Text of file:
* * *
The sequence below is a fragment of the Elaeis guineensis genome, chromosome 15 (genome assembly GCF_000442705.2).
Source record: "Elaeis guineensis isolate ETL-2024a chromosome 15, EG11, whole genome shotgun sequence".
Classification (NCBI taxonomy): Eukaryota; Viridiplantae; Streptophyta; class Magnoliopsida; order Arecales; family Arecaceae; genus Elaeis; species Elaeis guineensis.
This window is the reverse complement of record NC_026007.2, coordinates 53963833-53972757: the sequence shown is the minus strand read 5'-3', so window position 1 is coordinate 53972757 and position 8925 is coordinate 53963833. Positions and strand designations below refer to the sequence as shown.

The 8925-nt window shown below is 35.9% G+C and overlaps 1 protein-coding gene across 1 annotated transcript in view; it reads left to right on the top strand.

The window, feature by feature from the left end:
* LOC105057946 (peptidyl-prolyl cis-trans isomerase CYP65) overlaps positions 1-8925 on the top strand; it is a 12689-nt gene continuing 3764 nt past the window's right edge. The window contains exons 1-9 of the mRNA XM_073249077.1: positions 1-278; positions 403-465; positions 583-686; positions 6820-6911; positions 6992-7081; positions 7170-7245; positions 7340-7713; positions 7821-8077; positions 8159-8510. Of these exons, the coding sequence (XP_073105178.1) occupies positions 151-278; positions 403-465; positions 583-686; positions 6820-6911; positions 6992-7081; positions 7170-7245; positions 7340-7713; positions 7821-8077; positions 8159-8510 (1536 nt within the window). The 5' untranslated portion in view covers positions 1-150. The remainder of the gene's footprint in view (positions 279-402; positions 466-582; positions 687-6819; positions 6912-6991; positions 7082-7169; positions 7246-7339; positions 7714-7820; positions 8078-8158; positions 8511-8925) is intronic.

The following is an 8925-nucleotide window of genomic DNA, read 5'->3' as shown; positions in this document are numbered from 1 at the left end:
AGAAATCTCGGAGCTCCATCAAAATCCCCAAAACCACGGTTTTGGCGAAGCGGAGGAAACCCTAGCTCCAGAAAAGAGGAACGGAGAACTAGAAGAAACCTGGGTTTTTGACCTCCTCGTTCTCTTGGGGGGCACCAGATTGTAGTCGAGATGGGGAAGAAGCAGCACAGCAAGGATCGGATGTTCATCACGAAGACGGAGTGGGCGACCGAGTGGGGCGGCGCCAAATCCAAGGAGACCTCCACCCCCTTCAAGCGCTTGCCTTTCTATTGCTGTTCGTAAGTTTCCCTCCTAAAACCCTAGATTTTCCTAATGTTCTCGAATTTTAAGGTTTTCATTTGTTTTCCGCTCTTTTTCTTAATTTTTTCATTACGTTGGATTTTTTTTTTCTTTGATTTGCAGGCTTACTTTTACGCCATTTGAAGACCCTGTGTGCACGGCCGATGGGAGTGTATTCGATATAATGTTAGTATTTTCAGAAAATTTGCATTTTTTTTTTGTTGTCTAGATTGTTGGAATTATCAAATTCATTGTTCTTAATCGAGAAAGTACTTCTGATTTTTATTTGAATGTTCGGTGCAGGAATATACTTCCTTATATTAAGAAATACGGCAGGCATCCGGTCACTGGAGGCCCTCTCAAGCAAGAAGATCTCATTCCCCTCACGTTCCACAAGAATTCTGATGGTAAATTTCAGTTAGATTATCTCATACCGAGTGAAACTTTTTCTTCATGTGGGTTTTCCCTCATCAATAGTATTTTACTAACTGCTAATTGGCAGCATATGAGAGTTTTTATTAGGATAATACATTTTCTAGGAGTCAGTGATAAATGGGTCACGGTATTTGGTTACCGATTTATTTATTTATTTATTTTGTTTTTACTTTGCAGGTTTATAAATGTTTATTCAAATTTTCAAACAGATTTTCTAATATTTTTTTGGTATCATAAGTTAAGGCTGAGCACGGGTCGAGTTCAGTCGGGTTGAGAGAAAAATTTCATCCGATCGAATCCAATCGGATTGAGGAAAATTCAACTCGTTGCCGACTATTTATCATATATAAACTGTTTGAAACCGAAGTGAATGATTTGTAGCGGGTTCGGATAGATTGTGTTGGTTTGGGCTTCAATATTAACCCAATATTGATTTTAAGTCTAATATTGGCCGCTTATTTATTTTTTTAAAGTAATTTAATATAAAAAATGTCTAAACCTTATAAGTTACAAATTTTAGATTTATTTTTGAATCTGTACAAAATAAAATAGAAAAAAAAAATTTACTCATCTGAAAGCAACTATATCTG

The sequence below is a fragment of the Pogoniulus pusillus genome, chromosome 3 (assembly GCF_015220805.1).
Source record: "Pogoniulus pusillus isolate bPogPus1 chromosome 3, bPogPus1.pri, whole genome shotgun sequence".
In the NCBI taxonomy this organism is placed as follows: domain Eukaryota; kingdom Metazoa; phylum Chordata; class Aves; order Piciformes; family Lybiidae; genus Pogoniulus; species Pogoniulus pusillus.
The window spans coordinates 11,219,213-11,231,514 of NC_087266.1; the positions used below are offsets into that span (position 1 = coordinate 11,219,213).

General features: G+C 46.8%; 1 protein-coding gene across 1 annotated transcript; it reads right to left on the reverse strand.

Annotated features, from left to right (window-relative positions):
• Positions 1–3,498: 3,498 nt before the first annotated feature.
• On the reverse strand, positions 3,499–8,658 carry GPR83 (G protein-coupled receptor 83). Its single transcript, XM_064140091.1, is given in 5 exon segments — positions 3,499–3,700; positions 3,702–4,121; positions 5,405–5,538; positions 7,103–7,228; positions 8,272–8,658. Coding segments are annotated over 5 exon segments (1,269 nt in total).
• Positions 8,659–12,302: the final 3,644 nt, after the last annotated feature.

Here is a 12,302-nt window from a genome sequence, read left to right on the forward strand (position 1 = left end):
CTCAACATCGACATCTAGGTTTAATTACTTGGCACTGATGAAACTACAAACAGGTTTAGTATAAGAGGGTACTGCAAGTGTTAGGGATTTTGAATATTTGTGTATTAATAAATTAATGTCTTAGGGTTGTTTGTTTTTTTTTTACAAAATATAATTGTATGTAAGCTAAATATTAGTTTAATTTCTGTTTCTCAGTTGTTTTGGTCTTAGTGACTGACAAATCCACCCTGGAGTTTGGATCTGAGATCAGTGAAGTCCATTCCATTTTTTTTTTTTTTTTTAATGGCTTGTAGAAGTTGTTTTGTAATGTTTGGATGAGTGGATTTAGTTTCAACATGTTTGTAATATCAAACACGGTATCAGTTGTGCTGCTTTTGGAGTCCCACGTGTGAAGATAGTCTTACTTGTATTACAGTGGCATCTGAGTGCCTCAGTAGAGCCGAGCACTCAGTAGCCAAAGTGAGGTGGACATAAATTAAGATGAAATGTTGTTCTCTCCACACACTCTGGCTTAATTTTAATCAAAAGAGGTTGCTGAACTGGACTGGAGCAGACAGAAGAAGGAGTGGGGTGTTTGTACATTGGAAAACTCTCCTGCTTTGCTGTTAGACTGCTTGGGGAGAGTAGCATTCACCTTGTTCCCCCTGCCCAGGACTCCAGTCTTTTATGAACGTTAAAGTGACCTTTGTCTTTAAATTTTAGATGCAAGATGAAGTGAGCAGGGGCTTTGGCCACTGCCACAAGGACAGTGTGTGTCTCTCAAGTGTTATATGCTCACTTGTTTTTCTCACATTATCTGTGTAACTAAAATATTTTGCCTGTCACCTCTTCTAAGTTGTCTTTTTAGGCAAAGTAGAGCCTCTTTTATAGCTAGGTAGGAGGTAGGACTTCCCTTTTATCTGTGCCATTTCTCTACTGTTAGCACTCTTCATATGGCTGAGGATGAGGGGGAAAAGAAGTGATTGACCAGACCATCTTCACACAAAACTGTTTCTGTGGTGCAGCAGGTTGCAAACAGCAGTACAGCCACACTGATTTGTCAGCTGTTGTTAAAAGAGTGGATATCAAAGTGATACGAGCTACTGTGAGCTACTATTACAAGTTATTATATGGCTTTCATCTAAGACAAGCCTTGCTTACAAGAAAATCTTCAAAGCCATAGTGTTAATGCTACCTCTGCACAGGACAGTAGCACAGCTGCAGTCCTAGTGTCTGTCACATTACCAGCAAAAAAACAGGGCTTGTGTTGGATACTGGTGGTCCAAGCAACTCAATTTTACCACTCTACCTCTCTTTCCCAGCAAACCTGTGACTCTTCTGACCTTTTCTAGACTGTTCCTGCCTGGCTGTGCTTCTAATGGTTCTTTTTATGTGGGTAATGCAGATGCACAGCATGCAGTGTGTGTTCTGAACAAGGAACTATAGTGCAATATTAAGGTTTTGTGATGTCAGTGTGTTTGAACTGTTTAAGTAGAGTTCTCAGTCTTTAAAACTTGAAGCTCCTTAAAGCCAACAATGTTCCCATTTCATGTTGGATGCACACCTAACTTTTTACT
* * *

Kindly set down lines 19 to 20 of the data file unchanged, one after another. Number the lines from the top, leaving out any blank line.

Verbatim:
Here is a 12,302-nt window from a genome sequence, read left to right on the forward strand (position 1 = left end):
CTCAACATCGACATCTAGGTTTAATTACTTGGCACTGATGAAACTACAAACAGGTTTAGTATAAGAGGGTACTGCAAGTGTTAGGGATTTTGAATATTTGTGTATTAATAAATTAATGTCTTAGGGTTGTTTGTTTTTTTTTTACAAAATATAATTGTATGTAAGCTAAATATTAGTTTAATTTCTGTTTCTCAGTTGTTTTGGTCTTAGTGACTGACAAATCCACCCTGGAGTTTGGATCTGAGATCAGTGAAGTCCATTCCATTTTTTTTTTTTTTTTTAATGGCTTGTAGAAGTTGTTTTGTAATGTTTGGATGAGTGGATTTAGTTTCAACATGTTTGTAATATCAAACACGGTATCAGTTGTGCTGCTTTTGGAGTCCCACGTGTGAAGATAGTCTTACTTGTATTACAGTGGCATCTGAGTGCCTCAGTAGAGCCGAGCACTCAGTAGCCAAAGTGAGGTGGACATAAATTAAGATGAAATGTTGTTCTCTCCACACACTCTGGCTTAATTTTAATCAAAAGAGGTTGCTGAACTGGACTGGAGCAGACAGAAGAAGGAGTGGGGTGTTTGTACATTGGAAAACTCTCCTGCTTTGCTGTTAGACTGCTTGGGGAGAGTAGCATTCACCTTGTTCCCCCTGCCCAGGACTCCAGTCTTTTATGAACGTTAAAGTGACCTTTGTCTTTAAATTTTAGATGCAAGATGAAGTGAGCAGGGGCTTTGGCCACTGCCACAAGGACAGTGTGTGTCTCTCAAGTGTTATATGCTCACTTGTTTTTCTCACATTATCTGTGTAACTAAAATATTTTGCCTGTCACCTCTTCTAAGTTGTCTTTTTAGGCAAAGTAGAGCCTCTTTTATAGCTAGGTAGGAGGTAGGACTTCCCTTTTATCTGTGCCATTTCTCTACTGTTAGCACTCTTCATATGGCTGAGGATGAGGGGGAAAAGAAGTGATTGACCAGACCATCTTCACACAAAACTGTTTCTGTGGTGCAGCAGGTTGCAAACAGCAGTACAGCCACACTGATTTGTCAGCTGTTGTTAAAAGAGTGGATATCAAAGTGATACGAGCTACTGTGAGCTACTATTACAAGTTATTATATGGCTTTCATCTAAGACAAGCCTTGCTTACAAGAAAATCTTCAAAGCCATAGTGTTAATGCTACCTCTGCACAGGACAGTAGCACAGCTGCAGTCCTAGTGTCTGTCACATTACCAGCAAAAAAACAGGGCTTGTGTTGGATACTGGTGGTCCAAGCAACTCAATTTTACCACTCTACCTCTCTTTCCCAGCAAACCTGTGACTCTTCTGACCTTTTCTAGACTGTTCCTGCCTGGCTGTGCTTCTAATGGTTCTTTTTATGTGGGTAATGCAGATGCACAGCATGCAGTGTGTGTTCTGAACAAGGAACTATAGTGCAATATTAAGGTTTTGTGATGTCAGTGTGTTTGAACTGTTTAAGTAGAGTTCTCAGTCTTTAAAACTTGAAGCTCCTTAAAGCCAACAATGTTCCCATTTCATGTTGGATGCACACCTAACTTTTTACT